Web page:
Warner Bros. Discovery Stock: Let the Sales Begin

Warner Bros. Discovery stock may not be the best home for your child’s college fund. After the company reported Thursday that it lost $3.4 billion in its first quarter, Wells Fargo analysts compared WBD’s shares to those of Netflix. That comparison works in more ways than one, and neither is a good one.

Researchers at the bank quickly lowered their rating on WBD shares to “hold” from “buy” on Friday, the same rating they gave Netflix, which is reeling from two straight quarters of subscriber losses. Wells Fargo also lowered its WBD share price target from $42 to $19. The shares closed below $15 on Friday, down 17 percent from the previous day’s close.

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Warner Bros. Discovery’s competitors Disney, Comcast, Netflix and Paramount “are having a hard time growing their broadcast/DTC (direct-to-consumer) businesses and turning a profit, and that’s without the added baggage of a major network integration project.” fusion”. the researchers wrote.

They continued in the style of Dear John, or in this case, Dear David: “We prefer simpler stories that include [Disney] Y [Paramount]. WBD downgrade at equal weight [“hold”] puts our thinking more in line with our [Netflix] thesis: another solid set of assets but with a long way to go as it navigates a whole new path.”

Media analysts at MoffettNathanson on Friday maintained their previous “hold” rating and $18 share price target on WBD, highlighting the company’s $50 billion debt pressures, a tough economic environment, cordon and unanswered questions about its strategic direction. In other words, they didn’t need to make changes because they were already there.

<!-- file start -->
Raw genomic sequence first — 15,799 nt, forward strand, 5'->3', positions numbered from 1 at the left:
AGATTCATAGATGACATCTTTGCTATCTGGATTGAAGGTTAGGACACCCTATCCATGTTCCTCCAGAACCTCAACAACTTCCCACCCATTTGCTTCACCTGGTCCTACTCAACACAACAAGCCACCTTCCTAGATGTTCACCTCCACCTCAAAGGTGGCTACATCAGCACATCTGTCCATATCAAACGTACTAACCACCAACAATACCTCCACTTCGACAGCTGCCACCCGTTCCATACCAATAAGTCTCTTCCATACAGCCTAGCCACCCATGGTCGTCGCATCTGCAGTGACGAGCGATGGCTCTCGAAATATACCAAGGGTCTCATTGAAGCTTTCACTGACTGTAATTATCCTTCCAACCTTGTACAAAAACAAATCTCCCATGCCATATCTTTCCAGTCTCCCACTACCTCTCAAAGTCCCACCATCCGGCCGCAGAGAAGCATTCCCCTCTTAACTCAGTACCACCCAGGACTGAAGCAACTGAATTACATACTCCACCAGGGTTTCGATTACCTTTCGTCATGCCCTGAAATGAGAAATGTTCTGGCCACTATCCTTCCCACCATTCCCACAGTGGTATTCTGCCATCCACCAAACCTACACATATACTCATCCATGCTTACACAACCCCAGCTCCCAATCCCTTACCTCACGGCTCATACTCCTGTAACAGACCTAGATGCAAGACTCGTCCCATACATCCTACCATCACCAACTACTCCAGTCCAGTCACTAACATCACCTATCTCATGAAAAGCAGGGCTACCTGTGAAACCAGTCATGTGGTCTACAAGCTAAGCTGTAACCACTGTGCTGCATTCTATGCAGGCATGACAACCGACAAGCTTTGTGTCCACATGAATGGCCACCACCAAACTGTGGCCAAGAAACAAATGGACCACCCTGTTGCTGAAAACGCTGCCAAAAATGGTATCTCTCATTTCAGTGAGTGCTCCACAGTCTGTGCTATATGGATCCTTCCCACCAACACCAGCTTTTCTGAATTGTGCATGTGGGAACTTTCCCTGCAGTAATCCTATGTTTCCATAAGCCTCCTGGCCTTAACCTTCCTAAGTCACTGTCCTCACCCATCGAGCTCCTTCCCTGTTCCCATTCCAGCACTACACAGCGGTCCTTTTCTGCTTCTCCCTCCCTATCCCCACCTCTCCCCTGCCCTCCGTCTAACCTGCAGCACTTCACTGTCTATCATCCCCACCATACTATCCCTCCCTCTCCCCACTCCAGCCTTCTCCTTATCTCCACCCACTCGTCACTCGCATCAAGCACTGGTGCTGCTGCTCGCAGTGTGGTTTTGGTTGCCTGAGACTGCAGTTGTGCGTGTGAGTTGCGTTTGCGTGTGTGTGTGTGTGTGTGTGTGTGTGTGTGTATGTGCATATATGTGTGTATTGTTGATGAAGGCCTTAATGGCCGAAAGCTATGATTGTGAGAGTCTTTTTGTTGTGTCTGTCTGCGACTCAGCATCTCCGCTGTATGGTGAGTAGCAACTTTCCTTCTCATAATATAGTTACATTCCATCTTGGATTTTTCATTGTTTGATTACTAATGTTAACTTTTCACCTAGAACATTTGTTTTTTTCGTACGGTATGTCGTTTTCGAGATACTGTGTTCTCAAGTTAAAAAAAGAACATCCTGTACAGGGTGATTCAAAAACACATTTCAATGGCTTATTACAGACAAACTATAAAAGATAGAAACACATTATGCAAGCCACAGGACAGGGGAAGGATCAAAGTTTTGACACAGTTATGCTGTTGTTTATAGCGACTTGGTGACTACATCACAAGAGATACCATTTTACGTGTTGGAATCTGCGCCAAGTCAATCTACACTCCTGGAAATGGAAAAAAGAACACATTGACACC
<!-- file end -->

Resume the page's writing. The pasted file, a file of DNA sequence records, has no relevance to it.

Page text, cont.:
Several other analysts also maintained their previous ratings on WBD; price targets ranged from $16 to $25. Cowen (Price Target: $24) and Goldman Sachs (also $24) maintained their “buy” ratings; Goldman likes the streaming integration plan announced yesterday, while Cowen thinks the stock has reached its lowest point.

“Wonder Woman” - Credit: ©Warner Bros/courtesy Everett Collection / Everett Collection

“Wonder Woman” – Credit: ©Warner Bros/courtesy Everett Collection / Everett Collection

©Warner Bros/courtesy Everett Collection / Everett Collection

Hollywood and Wall Street waited for months to see how exactly CEO David Zaslav would integrate WarnerMedia and Discovery into one company. Thursday marked the first earnings call from that marriage, and Wells Fargo’s Steven Cahall, who took a question during the event, concluded that the “growing pains” were obvious.

There are a few things Cahall and Michael Nathanson (MoffettNathanson’s “Nathanson”) would like Warner Bros. Discovery to address before recommending investors buy the company’s stock. Join us in the 21st century and shift your focus from linear networks to streaming.

WBD adjusted (down) its previous guidance for 2023 EBITDA (earnings before interest, taxes, depreciation and amortization) by about $2 billion. According to MoffettNathanson, that shortage “highlights WBD’s deep reliance on profits from linear cable networks that are under increasing pressure in a declining pay-TV ecosystem.” Networks account for more than 50 percent of Warner Bros. Discovery’s value, Wells Fargo wrote, meaning the company is more sensitive to the linear ecosystem than its peers.

Of course, media conglomerates’ investment in streaming is about making sure they don’t collapse when traditional TV finally does. Wells Fargo calls the summer 2023 strategy to integrate HBO Max and Discovery+ into a single streaming service “achievable and ambitious,” with a goal of profitability by 2025 and 130 million subscribers.

Wall Street also likes the idea of ​​WBD launching an ad-supported free streaming TV (FAST) service, which Zaslav introduced on Thursday’s call. It offers ad revenue, wins over subscribers who are reluctant to spend money on entertainment (WBD’s bundled subscription service won’t be cheap), and could offer the company a way to monetize its vast library and insulate itself from cable pressures. court. It’s basically cable, which again, is Discovery’s strength.

“We currently license our library to others, but we will assess how best to play this growing business as the model evolves from free linear streaming to free streaming,” global streaming CEO JB Perrette said in the statement. Thursday call. .

While some analysts’ outlook for WBD may seem brutal, there is an opportunity for recovery. The company is likely to be “the No. 3 global player in DTC and content prowess,” behind Netflix and Disney, Wells Fargo wrote. And while those researchers currently prefer Paramount Global stock, they believe WBD has better assets overall. Now it’s up to Zaslav to figure out how to use them.

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